How Artificial Leaf Heals Itself
Nocera’s artificial "leaf" uses water and sunlight to create energy.
A new artificial leaf that can produce energy using only water and sunlight is now able to now heal itself.
The man-made leaf, created by scientists at MIT led by Daniel Nocera, mimics the ability of natural plants to produce energy through photosynthesis. Their “leaf” is made of low-cost silicon and coated with hydrogen-oxygen catalysts designed to initiate chemical reactions. When introduced to water, the leaf’s catalysts break down the water into hydrogen and oxygen. The gas that rises out of the water can then be used in fuel cells to produce energy.
And the leaf is constantly improving. Nocera announced this week at the 245th National Meeting and Exposition of the American Chemical Society in New Orleans that the leaf is now capable producing energy from dirty water. Previous iterations of the leaf required pure water since bacteria in dirty water formed a film on the leaf that disabled energy production.
But a new, nonsmooth surface stops the formation of that film and now users don’t need to track down pure water, a development that is particularly exciting since the group believes the leaf has great potential for developing countries where pure water may be hard to come by.
An integral part of the leaf’s ability to use bacteria-contaminated water is its newly developed ability to self-heal, which was also presented at the meeting. When exposed to water bacteria, the catalyst coating on the leaf breaks down to create a rough surface that prevents the formation of the film. Later, the catalyst is able to reassemble and continue to break down water into hydrogen and oxygen.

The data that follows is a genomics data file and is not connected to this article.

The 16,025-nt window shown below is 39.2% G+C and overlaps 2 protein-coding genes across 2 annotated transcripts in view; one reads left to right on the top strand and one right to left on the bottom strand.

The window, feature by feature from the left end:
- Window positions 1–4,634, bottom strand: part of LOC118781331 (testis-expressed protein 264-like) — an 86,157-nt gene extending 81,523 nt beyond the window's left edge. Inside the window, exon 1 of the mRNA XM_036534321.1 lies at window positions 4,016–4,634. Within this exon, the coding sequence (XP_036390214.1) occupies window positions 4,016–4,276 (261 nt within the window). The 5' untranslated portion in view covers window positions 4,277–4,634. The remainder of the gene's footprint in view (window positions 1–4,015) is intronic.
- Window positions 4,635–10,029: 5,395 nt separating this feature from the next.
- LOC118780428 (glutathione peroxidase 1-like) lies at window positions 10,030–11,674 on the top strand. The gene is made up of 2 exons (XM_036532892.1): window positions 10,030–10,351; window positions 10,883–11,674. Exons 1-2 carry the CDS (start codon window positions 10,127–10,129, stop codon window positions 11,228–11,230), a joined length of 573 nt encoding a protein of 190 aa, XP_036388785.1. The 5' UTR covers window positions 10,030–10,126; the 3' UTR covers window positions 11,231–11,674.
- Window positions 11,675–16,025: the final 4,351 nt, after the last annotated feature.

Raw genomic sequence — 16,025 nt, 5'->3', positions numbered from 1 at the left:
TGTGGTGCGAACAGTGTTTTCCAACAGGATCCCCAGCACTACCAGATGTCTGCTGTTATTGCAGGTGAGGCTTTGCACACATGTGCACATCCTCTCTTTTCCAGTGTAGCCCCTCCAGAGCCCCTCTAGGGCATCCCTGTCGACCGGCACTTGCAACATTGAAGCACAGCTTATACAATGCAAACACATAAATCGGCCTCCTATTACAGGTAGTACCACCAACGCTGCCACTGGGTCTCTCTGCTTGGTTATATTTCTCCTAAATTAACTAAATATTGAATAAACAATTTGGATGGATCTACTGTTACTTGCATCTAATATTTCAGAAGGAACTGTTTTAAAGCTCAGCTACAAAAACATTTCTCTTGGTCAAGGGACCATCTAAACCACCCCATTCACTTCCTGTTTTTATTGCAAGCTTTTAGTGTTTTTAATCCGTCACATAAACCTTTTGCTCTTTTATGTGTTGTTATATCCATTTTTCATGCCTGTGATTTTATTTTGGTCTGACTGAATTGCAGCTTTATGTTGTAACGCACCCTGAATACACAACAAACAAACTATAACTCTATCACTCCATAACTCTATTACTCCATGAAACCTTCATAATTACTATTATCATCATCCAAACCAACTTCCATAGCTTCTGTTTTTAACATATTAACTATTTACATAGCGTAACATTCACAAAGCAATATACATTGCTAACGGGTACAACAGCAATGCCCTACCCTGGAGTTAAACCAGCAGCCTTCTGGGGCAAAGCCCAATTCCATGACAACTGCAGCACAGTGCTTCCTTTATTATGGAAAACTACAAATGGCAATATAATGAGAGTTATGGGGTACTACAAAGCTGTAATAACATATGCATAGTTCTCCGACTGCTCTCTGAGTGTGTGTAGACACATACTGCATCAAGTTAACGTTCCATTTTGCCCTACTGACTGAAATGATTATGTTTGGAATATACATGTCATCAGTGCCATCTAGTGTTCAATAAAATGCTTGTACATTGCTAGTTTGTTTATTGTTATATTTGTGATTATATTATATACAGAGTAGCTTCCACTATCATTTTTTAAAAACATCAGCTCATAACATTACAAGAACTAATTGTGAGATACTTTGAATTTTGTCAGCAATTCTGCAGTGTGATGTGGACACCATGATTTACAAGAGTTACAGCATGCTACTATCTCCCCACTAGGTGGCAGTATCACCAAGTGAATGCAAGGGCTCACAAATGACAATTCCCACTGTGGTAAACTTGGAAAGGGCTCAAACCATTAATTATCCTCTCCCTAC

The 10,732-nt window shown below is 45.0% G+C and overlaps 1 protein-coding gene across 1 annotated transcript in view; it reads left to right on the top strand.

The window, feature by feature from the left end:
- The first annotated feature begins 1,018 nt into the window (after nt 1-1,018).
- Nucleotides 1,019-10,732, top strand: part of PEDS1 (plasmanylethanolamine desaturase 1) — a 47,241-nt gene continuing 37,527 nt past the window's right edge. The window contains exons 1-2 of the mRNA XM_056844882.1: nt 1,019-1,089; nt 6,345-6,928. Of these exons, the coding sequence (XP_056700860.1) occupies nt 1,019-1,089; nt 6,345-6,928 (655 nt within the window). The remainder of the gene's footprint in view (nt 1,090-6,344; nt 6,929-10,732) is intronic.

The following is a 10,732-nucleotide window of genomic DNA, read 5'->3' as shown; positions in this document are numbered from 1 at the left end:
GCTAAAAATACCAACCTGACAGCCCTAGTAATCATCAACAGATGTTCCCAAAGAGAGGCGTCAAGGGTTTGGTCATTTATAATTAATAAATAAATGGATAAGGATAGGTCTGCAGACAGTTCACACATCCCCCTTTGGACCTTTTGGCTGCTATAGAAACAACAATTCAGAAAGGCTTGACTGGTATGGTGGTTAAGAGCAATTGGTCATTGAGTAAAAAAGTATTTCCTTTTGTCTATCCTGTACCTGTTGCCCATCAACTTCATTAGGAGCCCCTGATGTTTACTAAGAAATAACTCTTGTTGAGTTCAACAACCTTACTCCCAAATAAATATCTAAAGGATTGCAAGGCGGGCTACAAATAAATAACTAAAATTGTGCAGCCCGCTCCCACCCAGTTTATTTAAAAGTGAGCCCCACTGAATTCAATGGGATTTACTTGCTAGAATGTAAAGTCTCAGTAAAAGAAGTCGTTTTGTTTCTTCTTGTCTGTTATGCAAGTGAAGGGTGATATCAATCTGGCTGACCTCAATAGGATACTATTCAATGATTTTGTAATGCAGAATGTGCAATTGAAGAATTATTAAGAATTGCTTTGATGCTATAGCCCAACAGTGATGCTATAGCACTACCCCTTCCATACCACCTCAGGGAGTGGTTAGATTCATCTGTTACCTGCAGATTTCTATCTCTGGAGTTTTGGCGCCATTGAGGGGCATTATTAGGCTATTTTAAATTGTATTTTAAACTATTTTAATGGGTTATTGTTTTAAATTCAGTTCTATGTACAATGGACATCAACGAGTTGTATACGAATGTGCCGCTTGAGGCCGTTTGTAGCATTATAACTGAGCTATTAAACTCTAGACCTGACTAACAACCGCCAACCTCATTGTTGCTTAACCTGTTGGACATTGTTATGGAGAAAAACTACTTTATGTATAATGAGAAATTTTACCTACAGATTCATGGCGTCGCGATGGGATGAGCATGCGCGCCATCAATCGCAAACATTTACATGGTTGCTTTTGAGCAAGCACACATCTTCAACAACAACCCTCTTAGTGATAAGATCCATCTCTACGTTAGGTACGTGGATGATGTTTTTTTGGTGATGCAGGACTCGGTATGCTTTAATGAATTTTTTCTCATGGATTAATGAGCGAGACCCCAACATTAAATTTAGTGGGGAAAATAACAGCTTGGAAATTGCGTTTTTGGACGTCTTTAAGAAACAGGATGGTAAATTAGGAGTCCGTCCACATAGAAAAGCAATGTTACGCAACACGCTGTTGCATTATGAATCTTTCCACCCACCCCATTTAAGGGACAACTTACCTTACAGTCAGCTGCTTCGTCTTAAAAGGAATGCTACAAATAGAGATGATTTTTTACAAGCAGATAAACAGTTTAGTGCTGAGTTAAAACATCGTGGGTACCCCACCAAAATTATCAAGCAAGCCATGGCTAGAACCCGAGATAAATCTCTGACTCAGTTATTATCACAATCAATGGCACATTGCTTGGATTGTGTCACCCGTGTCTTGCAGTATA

“This is a nice property as it could mean that a robust compound could be built — ideally one that survives well in rough or remote conditions,” Dan Kammen, co-director of the Berkeley Institute of the Environment, told TechNewsDaily.
Nocera and his team have been striving to create a power source that can be used in remote areas that lack traditional sources of energy. The new artificial leaf has brought them one step closer to reaching that goal.
But some researchers in the field have their doubts. “I work in rural Africa, and the benefits of this design may be useful, but it is far from clear,” said Kammen, who was not involved in the project. “While this is an elegant design in the lab, dramatic cost declines in solar cells due to innovations and massive production efforts in China have already changed the game dramatically with huge price declines in solar. As a result, solar is already spreading rapidly across rural Africa.”
But the artificial leaf could be useful in other ways. Kammen believes that, if converted to an affordable spray or laminate, Nocera’s work could have far-reaching implications for use in urban environments where roof surfaces could house photovoltaics and contribute a significant amount of renewable energy to the grid. “In the U.S., one-third of our electricity needs [could be provided through roof areas],” said Kammen. “If these cells were cheap enough and flexible enough for urban surfaces, then they could be a player in an already rapidly expanding solar industry. The industry needs new innovative players. This could be one.”